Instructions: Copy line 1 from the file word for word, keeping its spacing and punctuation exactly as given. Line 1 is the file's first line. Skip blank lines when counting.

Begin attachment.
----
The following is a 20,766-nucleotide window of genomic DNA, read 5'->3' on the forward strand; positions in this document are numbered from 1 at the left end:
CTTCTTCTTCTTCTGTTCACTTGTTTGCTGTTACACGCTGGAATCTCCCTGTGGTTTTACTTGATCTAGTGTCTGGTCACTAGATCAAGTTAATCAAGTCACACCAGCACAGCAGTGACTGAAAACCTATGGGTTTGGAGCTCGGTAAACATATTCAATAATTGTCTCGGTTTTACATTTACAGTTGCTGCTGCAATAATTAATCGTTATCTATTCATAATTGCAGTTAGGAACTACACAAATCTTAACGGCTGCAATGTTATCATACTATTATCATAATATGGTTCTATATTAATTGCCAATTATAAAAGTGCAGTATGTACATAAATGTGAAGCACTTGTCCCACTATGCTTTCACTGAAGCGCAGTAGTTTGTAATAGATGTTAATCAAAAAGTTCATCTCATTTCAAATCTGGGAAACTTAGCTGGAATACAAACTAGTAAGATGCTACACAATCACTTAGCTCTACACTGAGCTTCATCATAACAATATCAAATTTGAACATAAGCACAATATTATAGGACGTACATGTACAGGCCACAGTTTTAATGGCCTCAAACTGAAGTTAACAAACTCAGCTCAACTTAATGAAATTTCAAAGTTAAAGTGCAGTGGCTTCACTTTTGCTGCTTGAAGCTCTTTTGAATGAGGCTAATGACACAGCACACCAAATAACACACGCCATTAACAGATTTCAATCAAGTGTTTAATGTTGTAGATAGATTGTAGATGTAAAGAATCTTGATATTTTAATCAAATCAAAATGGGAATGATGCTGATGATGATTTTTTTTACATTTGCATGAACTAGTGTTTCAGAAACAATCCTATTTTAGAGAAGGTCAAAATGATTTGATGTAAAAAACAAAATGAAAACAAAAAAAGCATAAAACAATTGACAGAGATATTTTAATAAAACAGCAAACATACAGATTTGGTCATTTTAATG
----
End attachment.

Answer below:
The following is a 20,766-nucleotide window of genomic DNA, read 5'->3' on the forward strand; positions in this document are numbered from 1 at the left end: